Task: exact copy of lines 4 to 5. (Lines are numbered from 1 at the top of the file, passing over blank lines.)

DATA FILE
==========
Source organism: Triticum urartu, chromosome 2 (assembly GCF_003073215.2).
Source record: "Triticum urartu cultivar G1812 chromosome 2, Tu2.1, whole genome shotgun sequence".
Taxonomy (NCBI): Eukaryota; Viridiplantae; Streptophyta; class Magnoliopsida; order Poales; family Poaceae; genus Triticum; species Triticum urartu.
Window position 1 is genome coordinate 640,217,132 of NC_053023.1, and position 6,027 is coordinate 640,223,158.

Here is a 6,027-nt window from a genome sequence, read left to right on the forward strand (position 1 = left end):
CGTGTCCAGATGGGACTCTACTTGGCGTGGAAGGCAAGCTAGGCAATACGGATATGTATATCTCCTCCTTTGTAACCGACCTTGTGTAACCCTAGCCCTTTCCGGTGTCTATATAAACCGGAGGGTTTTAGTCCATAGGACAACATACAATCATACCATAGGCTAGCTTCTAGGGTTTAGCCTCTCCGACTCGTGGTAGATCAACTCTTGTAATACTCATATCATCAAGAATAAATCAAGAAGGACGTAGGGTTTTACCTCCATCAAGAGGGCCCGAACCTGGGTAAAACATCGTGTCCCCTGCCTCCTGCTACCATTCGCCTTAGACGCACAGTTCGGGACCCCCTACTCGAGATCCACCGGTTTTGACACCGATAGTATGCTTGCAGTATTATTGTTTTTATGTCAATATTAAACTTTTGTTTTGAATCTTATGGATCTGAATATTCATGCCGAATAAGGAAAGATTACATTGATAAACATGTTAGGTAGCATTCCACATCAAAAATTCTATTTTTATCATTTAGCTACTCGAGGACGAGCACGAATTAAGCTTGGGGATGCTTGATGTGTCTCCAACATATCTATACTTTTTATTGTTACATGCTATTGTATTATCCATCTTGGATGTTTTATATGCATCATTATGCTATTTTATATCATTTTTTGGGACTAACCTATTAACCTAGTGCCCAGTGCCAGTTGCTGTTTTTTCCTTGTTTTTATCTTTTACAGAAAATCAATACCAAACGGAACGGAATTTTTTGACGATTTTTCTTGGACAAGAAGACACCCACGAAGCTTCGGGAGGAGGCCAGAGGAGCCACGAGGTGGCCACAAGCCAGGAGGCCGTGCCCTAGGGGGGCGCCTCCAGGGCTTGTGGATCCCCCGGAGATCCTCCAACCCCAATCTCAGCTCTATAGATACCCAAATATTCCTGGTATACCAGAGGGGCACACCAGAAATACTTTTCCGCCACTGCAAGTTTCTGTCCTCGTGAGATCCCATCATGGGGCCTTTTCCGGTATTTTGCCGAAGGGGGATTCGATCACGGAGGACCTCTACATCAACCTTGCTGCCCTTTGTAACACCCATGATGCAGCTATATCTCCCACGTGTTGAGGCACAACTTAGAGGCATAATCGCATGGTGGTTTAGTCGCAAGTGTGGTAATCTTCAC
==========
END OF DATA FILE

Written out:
Window position 1 is genome coordinate 640,217,132 of NC_053023.1, and position 6,027 is coordinate 640,223,158.

Here is a 6,027-nt window from a genome sequence, read left to right on the forward strand (position 1 = left end):